When I was a child, E. Nesbit was my favorite writer, and The Enchanted Castle was my favorite book. Before birthdays and Christmas, I made a list for my mother of the E. Nesbits I wanted from the local bookstore. (I idiotically sold them in my 20s.) Nesbit’s children’s books are more entertaining and better-written than most of her adult books, but last winter I discovered her adult novel, The Lark, a delightful comedy published in 1922.
I was thrilled to find that Michael Dirda has written a brilliant essay, “The Serious Make-Believe of E. Nesbit,” for the Barnes & Noble Review,
Here is an excerpt:
Not all of E. Nesbit’s children’s books are fantasies, but even the most realistic somehow seem magical. In her holiday world nobody ever goes to school, though all the kids know their English history, Greek myths, and classic tales of derring-do. Again and again, Nesbit’s fiction celebrates the power of reading, coupled with the power of the imagination, as the best way for young people to transform and enchant everyday life.
Between 1899 and the outbreak of World War I, Nesbit scribbled one juvenile masterpiece after another. Everyone has his or her own favorite: Mine is The Story of the Amulet (1906), but other readers would opt for Five Children and It (1902) or The Railway Children (1906) or The Enchanted Castle (1907). In the United States, however, Nesbit isn’t anywhere near as well known as she deserves to be, given her delightful humor, sprightly, conversational style, and all-around irresistibility. Just listen to Oswald Bastable near the opening of The Treasure Seekers:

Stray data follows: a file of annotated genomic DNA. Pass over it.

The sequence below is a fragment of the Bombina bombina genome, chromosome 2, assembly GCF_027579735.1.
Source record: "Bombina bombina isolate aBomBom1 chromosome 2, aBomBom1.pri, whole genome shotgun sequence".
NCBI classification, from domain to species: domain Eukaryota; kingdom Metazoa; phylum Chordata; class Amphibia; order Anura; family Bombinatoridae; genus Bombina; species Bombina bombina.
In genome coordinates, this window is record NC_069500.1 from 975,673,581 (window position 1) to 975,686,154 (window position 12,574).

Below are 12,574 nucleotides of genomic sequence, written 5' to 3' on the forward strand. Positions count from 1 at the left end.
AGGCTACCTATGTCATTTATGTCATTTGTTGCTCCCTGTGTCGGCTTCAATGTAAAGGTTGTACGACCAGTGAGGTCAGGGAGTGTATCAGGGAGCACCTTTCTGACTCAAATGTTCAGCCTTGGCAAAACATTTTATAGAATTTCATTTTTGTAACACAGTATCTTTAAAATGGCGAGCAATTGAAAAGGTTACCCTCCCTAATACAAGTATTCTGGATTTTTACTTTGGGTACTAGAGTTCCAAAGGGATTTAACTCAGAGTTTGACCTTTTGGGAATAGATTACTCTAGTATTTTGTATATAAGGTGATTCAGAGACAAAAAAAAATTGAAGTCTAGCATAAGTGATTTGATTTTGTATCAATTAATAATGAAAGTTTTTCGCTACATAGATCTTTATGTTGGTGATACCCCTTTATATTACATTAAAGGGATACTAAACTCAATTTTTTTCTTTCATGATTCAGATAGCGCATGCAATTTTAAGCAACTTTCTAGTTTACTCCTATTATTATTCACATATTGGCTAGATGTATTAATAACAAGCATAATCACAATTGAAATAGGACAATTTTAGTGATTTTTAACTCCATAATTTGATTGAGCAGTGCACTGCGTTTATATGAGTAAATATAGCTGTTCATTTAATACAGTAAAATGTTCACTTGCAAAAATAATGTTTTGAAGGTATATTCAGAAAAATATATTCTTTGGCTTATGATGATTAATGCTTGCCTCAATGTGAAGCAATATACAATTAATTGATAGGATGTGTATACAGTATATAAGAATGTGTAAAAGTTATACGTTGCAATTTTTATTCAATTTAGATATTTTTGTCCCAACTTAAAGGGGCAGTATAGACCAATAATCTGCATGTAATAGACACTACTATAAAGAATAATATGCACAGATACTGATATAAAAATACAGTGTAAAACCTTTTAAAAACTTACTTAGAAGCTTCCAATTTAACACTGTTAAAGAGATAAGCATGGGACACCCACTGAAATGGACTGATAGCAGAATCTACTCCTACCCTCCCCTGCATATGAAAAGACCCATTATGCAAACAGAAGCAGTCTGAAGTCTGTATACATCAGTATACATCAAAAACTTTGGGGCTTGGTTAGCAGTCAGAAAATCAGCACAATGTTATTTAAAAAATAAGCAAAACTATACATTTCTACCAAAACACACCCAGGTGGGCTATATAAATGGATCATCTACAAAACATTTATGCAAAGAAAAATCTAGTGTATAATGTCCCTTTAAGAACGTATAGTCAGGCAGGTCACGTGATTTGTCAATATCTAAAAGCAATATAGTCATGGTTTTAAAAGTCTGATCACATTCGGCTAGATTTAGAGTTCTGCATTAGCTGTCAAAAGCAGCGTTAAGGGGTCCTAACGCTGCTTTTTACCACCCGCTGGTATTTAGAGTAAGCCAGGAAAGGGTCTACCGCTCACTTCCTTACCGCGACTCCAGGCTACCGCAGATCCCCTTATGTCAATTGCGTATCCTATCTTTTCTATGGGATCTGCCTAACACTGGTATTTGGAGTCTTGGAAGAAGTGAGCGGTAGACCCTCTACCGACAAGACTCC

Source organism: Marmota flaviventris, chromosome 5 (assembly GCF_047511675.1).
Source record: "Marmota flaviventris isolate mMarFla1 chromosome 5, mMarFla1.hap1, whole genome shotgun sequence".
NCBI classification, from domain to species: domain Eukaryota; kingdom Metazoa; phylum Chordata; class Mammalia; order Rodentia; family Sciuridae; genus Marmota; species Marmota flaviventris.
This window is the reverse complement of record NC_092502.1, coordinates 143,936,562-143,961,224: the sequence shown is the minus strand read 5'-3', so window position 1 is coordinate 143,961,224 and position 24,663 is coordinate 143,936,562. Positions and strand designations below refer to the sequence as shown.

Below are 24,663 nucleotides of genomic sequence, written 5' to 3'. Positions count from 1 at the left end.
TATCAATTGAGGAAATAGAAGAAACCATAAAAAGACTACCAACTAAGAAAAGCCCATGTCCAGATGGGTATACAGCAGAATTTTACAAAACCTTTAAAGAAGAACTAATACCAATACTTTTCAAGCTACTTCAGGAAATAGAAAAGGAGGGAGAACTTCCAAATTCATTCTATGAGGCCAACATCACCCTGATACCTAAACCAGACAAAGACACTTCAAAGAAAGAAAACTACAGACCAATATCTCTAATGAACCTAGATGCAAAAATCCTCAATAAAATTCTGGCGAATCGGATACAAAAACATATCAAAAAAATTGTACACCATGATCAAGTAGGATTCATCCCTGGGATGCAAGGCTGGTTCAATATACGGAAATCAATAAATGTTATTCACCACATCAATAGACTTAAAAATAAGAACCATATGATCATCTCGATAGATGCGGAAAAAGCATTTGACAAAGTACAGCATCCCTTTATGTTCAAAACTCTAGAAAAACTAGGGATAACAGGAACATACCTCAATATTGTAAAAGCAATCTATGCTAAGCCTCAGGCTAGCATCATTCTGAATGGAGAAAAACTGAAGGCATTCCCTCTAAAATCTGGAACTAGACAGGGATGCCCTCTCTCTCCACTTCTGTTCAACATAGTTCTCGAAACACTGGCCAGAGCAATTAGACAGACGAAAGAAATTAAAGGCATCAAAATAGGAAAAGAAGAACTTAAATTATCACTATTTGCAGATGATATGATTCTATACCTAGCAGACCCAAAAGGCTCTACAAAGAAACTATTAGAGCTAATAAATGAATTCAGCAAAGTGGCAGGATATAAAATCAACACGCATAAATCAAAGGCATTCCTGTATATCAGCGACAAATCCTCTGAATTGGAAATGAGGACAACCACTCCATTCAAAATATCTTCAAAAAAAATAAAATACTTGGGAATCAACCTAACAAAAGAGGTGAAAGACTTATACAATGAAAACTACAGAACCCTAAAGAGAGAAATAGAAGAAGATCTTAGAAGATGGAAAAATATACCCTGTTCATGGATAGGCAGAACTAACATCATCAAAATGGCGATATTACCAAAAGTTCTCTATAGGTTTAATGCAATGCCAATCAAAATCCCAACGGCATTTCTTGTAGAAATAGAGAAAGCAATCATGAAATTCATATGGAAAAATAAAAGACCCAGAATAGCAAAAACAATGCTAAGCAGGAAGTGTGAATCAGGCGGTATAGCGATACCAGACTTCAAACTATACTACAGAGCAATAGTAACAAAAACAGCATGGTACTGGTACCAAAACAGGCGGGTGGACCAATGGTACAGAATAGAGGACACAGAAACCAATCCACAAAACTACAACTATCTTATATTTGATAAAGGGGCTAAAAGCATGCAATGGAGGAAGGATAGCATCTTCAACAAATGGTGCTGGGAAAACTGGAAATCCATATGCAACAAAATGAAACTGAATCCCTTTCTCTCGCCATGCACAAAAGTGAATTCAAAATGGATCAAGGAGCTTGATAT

“There are some things I must tell before I begin to tell about the treasure-seeking, because I have read books myself, and I know how beastly it is when a story begins, “Alas!” said Hildegarde with a deep sigh, “we must look our last on this ancestral home” — and then some one else says something — and you don’t know for pages and pages where the home is, or who Hildegarde is or anything about it. Our ancestral home is in the Lewisham Road. It is semi-detached and has a garden, not a large one. We are the Bastables. There are six of us besides Father. Our mother is dead…”
An excellent essay! Every adult should know about Nesbit.
I’ve never read Nesbit. I suppose I’ve told myself I missed it, but I’ll have a look at Michael Dirda’s essay. He writes wonderfully well and perceptively.
Yes, he is a wonderful critic! The essay is worth reading even if you never intend to read Nesbit.